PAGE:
While attempting to probe the twins' sexual psyches, Money also tried his hand at programming Kevin's and Joan's respective sense of themselves as boy and girl. One of his theories of how children form their different "gender schemes" - Money's term - was that they must understand, at an early age, the differences between male and female sex organs. Pornography, he believed, was ideal for this purpose. "Explicit sexual pictures," he wrote in his book Sexual Signatures, "can and should be used as part of a child's sex education"; such pictures, he said, "reinforce his or her own gender identity and gender role."

"He would show us pictures of kids, boys and girls, with no clothes on," Kevin says. John recalls that Dr. Money also showed them pictures of adults engaged in sexual intercourse: "He'd say to us, 'I want to show you pictures of things that moms and dads do.' "

During these visits, the twins discovered that Money had two sides to his personality. "One when mom and dad weren't around," Kevin says, "and another when they were." When their parents were present, they say, Money was avuncular, mild-spoken. But alone with the children, he could be irritable or worse. Especially when they defied him. The children were particularly resistant to Money's request that they remove their clothes and inspect each other's genitals. Though they could not know this, such inspections were central to Money's theory of how children develop a sense of themselves as boy or girl - and thus, in Money's mind, were crucial to the successful outcome of Joan's sex reassignment. As Money stressed in his writings of the period: "The firmest possible foundations for gender schemes are the differences between male and female genitals and reproductive behavior, a foundation our culture strives mightily to withhold from children. All young primates explore their own and each others' genitals . . . and that includes human children everywhere.... The only thing wrong about these activities is not to enjoy them."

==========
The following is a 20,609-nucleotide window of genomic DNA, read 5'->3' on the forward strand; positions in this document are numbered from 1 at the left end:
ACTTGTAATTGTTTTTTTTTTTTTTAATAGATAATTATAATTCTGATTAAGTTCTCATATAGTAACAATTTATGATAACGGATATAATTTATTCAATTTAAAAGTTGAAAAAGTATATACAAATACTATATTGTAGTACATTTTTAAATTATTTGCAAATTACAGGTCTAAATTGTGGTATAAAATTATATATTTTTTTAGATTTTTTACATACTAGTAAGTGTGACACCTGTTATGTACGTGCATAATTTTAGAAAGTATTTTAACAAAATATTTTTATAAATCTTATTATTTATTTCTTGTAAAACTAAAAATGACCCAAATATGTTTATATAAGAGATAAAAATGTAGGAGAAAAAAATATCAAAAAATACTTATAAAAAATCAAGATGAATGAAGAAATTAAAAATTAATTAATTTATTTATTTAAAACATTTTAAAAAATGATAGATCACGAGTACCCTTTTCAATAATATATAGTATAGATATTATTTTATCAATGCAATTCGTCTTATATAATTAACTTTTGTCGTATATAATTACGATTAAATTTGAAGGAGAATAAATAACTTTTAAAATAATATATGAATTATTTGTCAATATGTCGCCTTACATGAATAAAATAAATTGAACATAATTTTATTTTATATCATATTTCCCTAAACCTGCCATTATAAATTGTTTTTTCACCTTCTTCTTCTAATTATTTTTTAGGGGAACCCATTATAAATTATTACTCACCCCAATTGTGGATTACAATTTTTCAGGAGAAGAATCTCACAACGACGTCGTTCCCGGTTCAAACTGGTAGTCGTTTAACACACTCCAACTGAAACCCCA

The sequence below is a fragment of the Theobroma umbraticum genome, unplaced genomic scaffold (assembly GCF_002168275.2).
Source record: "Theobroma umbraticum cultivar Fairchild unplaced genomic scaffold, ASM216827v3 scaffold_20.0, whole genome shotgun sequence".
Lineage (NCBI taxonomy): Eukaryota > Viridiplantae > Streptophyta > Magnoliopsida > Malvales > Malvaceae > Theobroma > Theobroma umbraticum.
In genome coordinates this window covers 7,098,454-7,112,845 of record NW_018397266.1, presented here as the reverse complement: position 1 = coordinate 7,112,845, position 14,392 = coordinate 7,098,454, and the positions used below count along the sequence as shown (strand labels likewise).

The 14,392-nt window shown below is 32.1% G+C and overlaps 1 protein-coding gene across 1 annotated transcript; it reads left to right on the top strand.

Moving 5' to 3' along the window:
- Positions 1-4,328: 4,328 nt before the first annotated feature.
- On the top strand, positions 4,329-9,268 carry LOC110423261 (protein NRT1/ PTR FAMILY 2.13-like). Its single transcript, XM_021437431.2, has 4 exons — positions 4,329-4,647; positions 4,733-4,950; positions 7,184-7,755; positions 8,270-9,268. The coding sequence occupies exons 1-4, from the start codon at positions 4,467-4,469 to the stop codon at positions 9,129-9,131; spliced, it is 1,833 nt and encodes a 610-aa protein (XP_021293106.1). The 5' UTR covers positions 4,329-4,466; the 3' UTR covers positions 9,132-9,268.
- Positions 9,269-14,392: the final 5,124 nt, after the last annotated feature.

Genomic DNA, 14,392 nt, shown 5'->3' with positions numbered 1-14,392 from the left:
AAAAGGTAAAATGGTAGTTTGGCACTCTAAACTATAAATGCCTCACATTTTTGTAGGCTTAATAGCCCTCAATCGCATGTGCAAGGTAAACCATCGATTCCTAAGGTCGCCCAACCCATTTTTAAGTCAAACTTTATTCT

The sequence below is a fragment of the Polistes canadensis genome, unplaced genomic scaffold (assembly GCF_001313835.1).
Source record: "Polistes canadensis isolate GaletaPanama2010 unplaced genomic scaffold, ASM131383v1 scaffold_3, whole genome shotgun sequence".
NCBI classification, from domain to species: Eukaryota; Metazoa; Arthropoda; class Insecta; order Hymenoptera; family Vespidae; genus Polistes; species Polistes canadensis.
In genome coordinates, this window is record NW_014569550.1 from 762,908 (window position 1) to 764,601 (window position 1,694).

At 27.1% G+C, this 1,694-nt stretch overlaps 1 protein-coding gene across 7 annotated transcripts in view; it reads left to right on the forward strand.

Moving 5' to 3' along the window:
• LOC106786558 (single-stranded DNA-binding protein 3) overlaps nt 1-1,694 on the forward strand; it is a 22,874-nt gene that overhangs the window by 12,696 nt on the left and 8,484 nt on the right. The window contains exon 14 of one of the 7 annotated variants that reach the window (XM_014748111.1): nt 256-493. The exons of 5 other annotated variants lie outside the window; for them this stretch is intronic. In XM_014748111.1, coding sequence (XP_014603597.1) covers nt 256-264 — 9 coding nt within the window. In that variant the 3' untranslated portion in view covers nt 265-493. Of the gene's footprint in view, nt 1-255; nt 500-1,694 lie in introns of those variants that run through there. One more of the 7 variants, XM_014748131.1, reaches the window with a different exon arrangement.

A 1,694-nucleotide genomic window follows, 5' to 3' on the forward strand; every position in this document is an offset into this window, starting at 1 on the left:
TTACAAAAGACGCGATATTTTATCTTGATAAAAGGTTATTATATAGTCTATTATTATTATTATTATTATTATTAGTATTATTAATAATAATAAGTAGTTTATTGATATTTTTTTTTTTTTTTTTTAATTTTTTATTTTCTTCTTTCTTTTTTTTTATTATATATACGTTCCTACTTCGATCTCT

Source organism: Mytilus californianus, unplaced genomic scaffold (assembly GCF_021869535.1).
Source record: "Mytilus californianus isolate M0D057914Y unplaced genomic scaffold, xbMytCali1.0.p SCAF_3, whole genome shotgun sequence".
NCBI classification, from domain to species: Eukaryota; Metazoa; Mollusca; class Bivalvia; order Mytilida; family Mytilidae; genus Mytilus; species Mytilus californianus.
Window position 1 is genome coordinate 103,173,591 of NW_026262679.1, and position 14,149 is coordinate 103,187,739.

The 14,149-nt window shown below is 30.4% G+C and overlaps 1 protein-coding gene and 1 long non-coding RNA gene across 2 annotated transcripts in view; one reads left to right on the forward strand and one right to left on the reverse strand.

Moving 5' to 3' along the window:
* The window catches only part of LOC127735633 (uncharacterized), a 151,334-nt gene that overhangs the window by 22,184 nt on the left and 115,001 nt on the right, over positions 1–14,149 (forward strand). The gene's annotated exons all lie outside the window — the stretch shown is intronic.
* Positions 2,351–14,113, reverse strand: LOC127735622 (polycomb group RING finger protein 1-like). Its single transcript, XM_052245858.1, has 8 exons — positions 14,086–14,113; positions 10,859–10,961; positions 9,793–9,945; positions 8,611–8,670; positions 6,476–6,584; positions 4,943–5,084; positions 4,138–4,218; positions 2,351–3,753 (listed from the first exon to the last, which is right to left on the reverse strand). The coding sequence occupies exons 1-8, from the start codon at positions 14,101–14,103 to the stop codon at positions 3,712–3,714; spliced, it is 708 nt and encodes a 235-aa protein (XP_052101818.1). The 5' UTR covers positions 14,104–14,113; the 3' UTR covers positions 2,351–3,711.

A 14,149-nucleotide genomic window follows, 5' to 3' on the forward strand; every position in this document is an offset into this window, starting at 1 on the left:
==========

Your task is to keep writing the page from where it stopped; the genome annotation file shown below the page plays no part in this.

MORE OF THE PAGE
If you read the article, you'll see nastier stuff that follows. It's a catalogue of horrible and grotesque child abuse. In the end both John and Kevin committed suicide. I hope, but doubt, that after the story broke (before the article was published) Money was overcome with shame every day for what he did.